According to the ACLU, walkouts are considered civil disobedience because young people are required by law to attend school; however, they may not be punished more severely than other students due to their speech. They are telling the Harford County Public School District not to punish students who leave school grounds on Wednesday any harsher than they would for any other unexcused absence. At Franklin High School, where students had to sign up in advance, about 800 students or half the high school is expected to take part.
"Students don't lose their right to free speech when they walk in the door to their schools, and we will be monitoring to ensure that students' First Amendment rights are protected during tomorrow's walkouts", said Hedy Weinberg, ACLU-TN executive director.
The ACLU officials said it was understandable that students "may have strong reactions to the current issues related to school safety, and their efforts to understand, engage, and speak out about that should be encouraged, not deterred".
Ahead of Wednesday's 17-minute walkout by high school students nationwide, to call for stricter gun control laws and remember those killed in the massacre in Parkland, Florida last month, the American Civil Liberties Union (ACLU) is providing legal resources to the students and urging administrators against punishing participants.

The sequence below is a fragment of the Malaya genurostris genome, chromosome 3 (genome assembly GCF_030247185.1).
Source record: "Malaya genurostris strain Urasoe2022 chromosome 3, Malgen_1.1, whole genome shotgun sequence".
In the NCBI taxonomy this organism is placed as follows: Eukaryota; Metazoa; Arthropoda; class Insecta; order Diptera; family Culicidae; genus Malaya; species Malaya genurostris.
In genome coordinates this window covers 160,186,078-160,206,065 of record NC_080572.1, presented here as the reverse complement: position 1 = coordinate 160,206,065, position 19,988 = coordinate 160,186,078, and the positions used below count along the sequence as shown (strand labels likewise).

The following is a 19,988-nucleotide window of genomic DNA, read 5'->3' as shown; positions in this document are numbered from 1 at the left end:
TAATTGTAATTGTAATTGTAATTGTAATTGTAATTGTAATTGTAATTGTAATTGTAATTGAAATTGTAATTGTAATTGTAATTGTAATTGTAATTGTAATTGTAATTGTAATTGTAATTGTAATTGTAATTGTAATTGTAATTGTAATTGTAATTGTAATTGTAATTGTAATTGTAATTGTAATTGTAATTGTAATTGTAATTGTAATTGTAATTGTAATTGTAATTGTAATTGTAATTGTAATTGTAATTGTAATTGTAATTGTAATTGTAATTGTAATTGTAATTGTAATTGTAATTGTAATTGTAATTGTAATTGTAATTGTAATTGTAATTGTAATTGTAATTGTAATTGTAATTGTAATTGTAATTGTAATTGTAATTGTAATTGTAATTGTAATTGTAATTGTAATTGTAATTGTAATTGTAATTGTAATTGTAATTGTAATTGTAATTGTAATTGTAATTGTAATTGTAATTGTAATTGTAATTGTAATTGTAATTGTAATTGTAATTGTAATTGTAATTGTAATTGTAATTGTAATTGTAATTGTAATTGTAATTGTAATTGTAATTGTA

ACLU-TN's letter further explains that the Constitution forbids disciplining students more harshly for politically-motivated conduct than for similar, non-political behavior. Cal. Educ. Code § 48900.5. This publication is available at https://www.myschoolmyrights.com/school-discipline/. Although the school cannot punish students for missing school to participate in political protests more harshly than it punishes students for missing school for any other objective, the school can punish students less harshly, or not at all. Schools may elect to interpret absentee policies liberally to allow students to participate in walkouts or to attend demonstrations, so long as all political protests are treated equally regardless of their content.
To facilitate students' ability to participate in political speech, schools can instruct students to seek permission from their teachers to make up class work and receive homework assignments in advance. The only exception is if the student is lewd, vulgar or disrupts school functions.